Funny Concurrency Story

I’ve recently have been working with a client using a very well-known Web-tier library (which will go anonymous for certain reasons). Under heavy load, their system started responding terribly. They asked me to take a look at things.

To make a long story short, the library has a race condition in the assignment of a Web session’s state to the activated code-handling block. Under heavy concurrent load, a handler may be activated with a null session (and, delightfully, a few microseconds later another handler might find its underlying session state assigned to). Not surprisingly, my client’s code can’t do anything logical with a null session and generates an exception. Worse, though, the library thread, which is pooled, becomes permanently corrupted.

So once the first failure happens and the thread corrupted, it increased the load on the remaining threads, making their failure more likely. However, as the thread pool corruption grows, the time that the over-all application spends in states away from the race condition increases, the requests start to queue, and the system limps along (kind of).

One of the reasons why the company couldn’t figure out what was going on was that when they turned Debug logging on, the serialization of debugging statements to the logfile inadvertently throttled the system so that the deadly race condition didn’t occur.

So, after figuring out al this, my first recommendation was to change the use of the Web-tier library. In the meantime, though, I added a very few logging calls as an “Info” log-level, gave them a graphical “dashboard” showing the system at that level, and tested the system to data-tier saturation without triggering the race condition! (Oh, and I gave them a very detailed explanation of why they shouldn’t view the “synchronization by logging statement” trick as a fix!)

XNA Screencast: Component-Based Game Development (But Is A DSL Called For?)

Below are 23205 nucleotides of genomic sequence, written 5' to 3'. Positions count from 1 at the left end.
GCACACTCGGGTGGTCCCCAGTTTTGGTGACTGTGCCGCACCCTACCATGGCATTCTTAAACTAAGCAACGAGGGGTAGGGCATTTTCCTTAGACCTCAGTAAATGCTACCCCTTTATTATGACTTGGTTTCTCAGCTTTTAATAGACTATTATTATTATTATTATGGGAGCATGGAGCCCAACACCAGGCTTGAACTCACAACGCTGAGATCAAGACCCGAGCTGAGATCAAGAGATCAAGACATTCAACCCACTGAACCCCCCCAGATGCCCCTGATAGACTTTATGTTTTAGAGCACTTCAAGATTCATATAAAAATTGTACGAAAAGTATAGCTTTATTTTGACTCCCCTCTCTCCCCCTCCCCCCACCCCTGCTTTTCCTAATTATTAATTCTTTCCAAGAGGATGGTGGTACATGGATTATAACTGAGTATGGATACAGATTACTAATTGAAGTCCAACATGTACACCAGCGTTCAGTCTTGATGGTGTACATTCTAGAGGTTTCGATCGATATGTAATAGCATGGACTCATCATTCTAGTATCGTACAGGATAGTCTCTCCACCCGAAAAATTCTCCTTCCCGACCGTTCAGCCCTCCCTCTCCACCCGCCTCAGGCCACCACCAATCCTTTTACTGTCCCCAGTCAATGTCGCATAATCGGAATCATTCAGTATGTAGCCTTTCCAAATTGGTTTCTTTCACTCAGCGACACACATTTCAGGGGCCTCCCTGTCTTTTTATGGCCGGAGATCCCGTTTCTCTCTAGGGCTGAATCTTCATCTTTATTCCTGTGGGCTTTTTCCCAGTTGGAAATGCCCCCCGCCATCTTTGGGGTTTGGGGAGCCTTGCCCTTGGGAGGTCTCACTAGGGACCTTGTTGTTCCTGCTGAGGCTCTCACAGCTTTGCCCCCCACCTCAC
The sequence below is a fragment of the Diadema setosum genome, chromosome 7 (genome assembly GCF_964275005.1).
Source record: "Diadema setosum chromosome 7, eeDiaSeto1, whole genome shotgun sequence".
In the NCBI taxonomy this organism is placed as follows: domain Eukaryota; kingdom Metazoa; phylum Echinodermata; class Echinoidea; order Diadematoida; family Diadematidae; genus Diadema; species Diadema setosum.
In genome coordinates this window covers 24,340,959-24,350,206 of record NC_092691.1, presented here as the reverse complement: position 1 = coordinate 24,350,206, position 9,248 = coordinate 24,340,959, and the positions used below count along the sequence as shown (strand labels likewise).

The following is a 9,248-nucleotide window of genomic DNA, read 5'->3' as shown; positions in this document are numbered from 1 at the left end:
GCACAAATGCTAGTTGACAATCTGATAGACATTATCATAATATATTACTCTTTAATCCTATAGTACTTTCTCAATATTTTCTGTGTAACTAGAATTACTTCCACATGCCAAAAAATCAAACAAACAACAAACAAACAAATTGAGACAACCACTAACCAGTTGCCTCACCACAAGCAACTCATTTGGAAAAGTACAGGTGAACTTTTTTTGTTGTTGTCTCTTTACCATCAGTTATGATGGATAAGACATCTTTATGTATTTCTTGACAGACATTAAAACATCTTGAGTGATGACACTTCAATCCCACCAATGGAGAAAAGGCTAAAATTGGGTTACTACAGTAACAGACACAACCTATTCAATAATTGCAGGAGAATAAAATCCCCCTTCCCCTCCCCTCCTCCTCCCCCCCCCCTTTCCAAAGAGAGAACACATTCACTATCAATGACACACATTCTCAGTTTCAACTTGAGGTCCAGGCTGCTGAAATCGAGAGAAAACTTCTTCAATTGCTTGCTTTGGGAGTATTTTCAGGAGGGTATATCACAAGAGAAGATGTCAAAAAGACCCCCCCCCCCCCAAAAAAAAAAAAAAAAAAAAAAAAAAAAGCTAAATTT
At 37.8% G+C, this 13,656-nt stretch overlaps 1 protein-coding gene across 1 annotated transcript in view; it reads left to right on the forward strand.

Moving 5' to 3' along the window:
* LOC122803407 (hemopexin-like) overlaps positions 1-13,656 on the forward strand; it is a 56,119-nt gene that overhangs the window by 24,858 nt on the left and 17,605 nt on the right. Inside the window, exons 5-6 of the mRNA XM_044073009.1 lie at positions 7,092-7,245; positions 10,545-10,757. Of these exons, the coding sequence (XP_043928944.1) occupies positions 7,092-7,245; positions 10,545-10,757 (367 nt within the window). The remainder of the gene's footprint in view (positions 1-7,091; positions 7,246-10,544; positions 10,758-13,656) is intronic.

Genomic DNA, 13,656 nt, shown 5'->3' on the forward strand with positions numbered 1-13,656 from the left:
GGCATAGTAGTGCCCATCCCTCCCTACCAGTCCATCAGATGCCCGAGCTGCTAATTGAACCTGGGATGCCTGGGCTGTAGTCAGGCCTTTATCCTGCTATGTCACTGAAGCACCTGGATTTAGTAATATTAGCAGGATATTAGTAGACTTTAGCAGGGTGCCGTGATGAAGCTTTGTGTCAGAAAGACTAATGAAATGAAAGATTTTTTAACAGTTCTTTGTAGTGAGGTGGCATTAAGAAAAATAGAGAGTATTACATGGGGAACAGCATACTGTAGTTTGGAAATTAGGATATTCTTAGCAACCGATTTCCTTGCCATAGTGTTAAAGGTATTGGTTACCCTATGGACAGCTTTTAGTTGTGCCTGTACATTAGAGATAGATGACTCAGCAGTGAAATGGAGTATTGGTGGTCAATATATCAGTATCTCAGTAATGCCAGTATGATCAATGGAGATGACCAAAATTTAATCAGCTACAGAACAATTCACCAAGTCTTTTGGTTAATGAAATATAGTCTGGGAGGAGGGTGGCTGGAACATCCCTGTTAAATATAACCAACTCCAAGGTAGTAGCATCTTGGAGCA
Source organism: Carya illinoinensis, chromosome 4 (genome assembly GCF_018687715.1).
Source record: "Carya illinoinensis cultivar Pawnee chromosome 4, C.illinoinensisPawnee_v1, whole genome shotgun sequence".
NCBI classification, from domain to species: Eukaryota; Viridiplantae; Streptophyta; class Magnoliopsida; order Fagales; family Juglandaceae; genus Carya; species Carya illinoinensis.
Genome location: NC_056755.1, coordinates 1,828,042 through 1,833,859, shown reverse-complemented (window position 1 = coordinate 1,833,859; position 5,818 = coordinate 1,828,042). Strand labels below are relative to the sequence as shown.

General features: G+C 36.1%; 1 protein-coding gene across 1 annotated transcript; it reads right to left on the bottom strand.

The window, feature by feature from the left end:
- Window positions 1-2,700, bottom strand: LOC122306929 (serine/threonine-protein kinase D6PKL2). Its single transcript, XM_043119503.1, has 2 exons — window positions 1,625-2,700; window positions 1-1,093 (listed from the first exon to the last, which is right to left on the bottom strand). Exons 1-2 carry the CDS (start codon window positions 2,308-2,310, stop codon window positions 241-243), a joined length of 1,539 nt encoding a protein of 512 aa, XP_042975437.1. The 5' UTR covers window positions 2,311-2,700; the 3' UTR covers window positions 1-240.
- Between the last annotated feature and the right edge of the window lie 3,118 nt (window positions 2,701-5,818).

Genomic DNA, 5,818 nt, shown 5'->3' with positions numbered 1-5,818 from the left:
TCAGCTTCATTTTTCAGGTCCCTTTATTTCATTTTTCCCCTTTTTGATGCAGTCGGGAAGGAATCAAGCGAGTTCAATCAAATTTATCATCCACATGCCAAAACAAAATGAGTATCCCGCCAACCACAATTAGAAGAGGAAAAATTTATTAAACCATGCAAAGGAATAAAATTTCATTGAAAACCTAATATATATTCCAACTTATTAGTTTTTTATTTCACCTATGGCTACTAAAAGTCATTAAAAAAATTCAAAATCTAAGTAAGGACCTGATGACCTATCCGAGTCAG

Mitch Walker provides an excellent screencast showing the use of components within XNA GSE. However, looking at it I kept thinking “Shouldn’t this be a domain-specific language”? I have to be careful here because, obviously, drag-and-drop designers have proven to be successful. But using the design surface as nothing but a bag for instances and the Properties window as a declarative manipulator… I’m just not sure that’s any clearer (and it certainly seems limited in flexibility) than a DSL.

This morning, even before coming across the screencast, I was thinking about the tension on this blog between: concurrency (the issue that I think is going to come to dominate professional programming), Ruby (a language which I think is coming to influence the mainstream), and Domain-Specific Languages (a technique that’s one of the “lost treasures” of the 70s-80s programming era).

One of the most regrettable things about current mainstream languages is that exploring language possibilities is a huge task: you want to explore “what if sprites were first-class” and you have to start by defining whitespace and digit tokens. One of the reasons “Little Languages”/DSLs are not as common an approach as they were in the 70s and 80s is because, in those days, whitespace and digits were a lot closer to the problem domains! Dealing with weird character sets, packed data, and custom binary representations was a very customary part of problem-solving. Nowadays, those types of issues are rarely at the forefront.

This put me in mind of this post on Modular Compilers and even more so, LISP macros. Code generation goes a little way, but my big problem with tag-based code generation is that once you get into semantic complexity, the difficulty inverts and suddenly you think “Why am I not generating this with a compiler tool?”  (Which, perhaps, points the way towards a possible answer based on refactoring?)

This is one of those “no conclusion” posts…